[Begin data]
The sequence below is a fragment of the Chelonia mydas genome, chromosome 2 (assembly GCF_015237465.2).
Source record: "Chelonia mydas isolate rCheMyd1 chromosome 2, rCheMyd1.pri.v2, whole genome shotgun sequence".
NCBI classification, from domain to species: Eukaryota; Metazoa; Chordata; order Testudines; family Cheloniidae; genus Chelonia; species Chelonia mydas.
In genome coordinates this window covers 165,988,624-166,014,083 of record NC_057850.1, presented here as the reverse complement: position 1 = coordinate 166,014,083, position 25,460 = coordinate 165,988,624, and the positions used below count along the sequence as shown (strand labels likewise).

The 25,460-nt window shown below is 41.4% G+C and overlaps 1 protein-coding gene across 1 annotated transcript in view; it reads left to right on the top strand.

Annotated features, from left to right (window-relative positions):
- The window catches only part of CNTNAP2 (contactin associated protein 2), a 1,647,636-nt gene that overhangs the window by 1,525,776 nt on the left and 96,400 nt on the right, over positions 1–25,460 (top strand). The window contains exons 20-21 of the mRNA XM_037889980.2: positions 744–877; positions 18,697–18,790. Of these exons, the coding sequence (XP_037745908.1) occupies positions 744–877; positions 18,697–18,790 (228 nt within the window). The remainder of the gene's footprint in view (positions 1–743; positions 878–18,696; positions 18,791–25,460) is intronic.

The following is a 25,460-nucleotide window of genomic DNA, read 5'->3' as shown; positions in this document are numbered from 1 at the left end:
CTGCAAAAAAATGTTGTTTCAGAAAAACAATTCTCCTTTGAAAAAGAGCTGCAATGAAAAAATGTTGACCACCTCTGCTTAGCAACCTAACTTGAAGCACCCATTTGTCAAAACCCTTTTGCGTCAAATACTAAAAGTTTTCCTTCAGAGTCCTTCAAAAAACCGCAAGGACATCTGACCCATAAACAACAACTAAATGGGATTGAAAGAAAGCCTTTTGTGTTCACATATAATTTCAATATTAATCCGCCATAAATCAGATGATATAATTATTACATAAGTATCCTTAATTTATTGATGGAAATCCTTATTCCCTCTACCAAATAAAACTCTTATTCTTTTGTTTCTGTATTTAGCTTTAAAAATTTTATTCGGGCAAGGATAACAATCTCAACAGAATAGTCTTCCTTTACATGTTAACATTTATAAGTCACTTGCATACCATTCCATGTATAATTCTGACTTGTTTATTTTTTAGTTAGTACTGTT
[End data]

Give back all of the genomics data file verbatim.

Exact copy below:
The sequence below is a fragment of the Chelonia mydas genome, chromosome 2 (assembly GCF_015237465.2).
Source record: "Chelonia mydas isolate rCheMyd1 chromosome 2, rCheMyd1.pri.v2, whole genome shotgun sequence".
NCBI classification, from domain to species: Eukaryota; Metazoa; Chordata; order Testudines; family Cheloniidae; genus Chelonia; species Chelonia mydas.
In genome coordinates this window covers 165,988,624-166,014,083 of record NC_057850.1, presented here as the reverse complement: position 1 = coordinate 166,014,083, position 25,460 = coordinate 165,988,624, and the positions used below count along the sequence as shown (strand labels likewise).

The 25,460-nt window shown below is 41.4% G+C and overlaps 1 protein-coding gene across 1 annotated transcript in view; it reads left to right on the top strand.

Annotated features, from left to right (window-relative positions):
- The window catches only part of CNTNAP2 (contactin associated protein 2), a 1,647,636-nt gene that overhangs the window by 1,525,776 nt on the left and 96,400 nt on the right, over positions 1–25,460 (top strand). The window contains exons 20-21 of the mRNA XM_037889980.2: positions 744–877; positions 18,697–18,790. Of these exons, the coding sequence (XP_037745908.1) occupies positions 744–877; positions 18,697–18,790 (228 nt within the window). The remainder of the gene's footprint in view (positions 1–743; positions 878–18,696; positions 18,791–25,460) is intronic.

The following is a 25,460-nucleotide window of genomic DNA, read 5'->3' as shown; positions in this document are numbered from 1 at the left end:
CTGCAAAAAAATGTTGTTTCAGAAAAACAATTCTCCTTTGAAAAAGAGCTGCAATGAAAAAATGTTGACCACCTCTGCTTAGCAACCTAACTTGAAGCACCCATTTGTCAAAACCCTTTTGCGTCAAATACTAAAAGTTTTCCTTCAGAGTCCTTCAAAAAACCGCAAGGACATCTGACCCATAAACAACAACTAAATGGGATTGAAAGAAAGCCTTTTGTGTTCACATATAATTTCAATATTAATCCGCCATAAATCAGATGATATAATTATTACATAAGTATCCTTAATTTATTGATGGAAATCCTTATTCCCTCTACCAAATAAAACTCTTATTCTTTTGTTTCTGTATTTAGCTTTAAAAATTTTATTCGGGCAAGGATAACAATCTCAACAGAATAGTCTTCCTTTACATGTTAACATTTATAAGTCACTTGCATACCATTCCATGTATAATTCTGACTTGTTTATTTTTTAGTTAGTACTGTT